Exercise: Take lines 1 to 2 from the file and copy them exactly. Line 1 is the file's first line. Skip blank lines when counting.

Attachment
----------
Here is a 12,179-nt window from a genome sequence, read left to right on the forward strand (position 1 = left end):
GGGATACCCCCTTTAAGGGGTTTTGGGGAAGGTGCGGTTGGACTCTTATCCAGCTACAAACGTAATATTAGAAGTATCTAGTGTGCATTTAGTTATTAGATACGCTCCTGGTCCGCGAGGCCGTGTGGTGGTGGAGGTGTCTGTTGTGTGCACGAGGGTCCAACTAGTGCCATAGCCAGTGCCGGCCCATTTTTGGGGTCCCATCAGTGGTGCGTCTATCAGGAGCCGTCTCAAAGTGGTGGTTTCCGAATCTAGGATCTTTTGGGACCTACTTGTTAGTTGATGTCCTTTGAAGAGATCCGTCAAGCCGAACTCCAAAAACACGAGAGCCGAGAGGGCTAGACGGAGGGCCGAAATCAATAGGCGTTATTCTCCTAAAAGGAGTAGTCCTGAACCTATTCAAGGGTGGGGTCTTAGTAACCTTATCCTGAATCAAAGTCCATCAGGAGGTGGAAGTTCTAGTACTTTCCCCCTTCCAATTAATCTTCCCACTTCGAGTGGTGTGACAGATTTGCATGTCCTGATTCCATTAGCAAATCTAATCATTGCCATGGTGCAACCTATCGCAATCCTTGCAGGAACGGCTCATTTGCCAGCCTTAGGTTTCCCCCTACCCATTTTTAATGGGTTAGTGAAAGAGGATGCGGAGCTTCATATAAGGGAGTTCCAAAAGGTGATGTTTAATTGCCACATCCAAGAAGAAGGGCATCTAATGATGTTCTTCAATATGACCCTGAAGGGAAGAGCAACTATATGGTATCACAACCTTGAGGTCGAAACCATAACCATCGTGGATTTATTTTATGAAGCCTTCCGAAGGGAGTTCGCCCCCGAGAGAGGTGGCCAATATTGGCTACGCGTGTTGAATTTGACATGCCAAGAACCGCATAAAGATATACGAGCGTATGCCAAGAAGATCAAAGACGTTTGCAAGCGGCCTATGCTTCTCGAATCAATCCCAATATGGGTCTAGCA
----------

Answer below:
Here is a 12,179-nt window from a genome sequence, read left to right on the forward strand (position 1 = left end):
GGGATACCCCCTTTAAGGGGTTTTGGGGAAGGTGCGGTTGGACTCTTATCCAGCTACAAACGTAATATTAGAAGTATCTAGTGTGCATTTAGTTATTAGATACGCTCCTGGTCCGCGAGGCCGTGTGGTGGTGGAGGTGTCTGTTGTGTGCACGAGGGTCCAACTAGTGCCATAGCCAGTGCCGGCCCATTTTTGGGGTCCCATCAGTGGTGCGTCTATCAGGAGCCGTCTCAAAGTGGTGGTTTCCGAATCTAGGATCTTTTGGGACCTACTTGTTAGTTGATGTCCTTTGAAGAGATCCGTCAAGCCGAACTCCAAAAACACGAGAGCCGAGAGGGCTAGACGGAGGGCCGAAATCAATAGGCGTTATTCTCCTAAAAGGAGTAGTCCTGAACCTATTCAAGGGTGGGGTCTTAGTAACCTTATCCTGAATCAAAGTCCATCAGGAGGTGGAAGTTCTAGTACTTTCCCCCTTCCAATTAATCTTCCCACTTCGAGTGGTGTGACAGATTTGCATGTCCTGATTCCATTAGCAAATCTAATCATTGCCATGGTGCAACCTATCGCAATCCTTGCAGGAACGGCTCATTTGCCAGCCTTAGGTTTCCCCCTACCCATTTTTAATGGGTTAGTGAAAGAGGATGCGGAGCTTCATATAAGGGAGTTCCAAAAGGTGATGTTTAATTGCCACATCCAAGAAGAAGGGCATCTAATGATGTTCTTCAATATGACCCTGAAGGGAAGAGCAACTATATGGTATCACAACCTTGAGGTCGAAACCATAACCATCGTGGATTTATTTTATGAAGCCTTCCGAAGGGAGTTCGCCCCCGAGAGAGGTGGCCAATATTGGCTACGCGTGTTGAATTTGACATGCCAAGAACCGCATAAAGATATACGAGCGTATGCCAAGAAGATCAAAGACGTTTGCAAGCGGCCTATGCTTCTCGAATCAATCCCAATATGGGTCTAGCA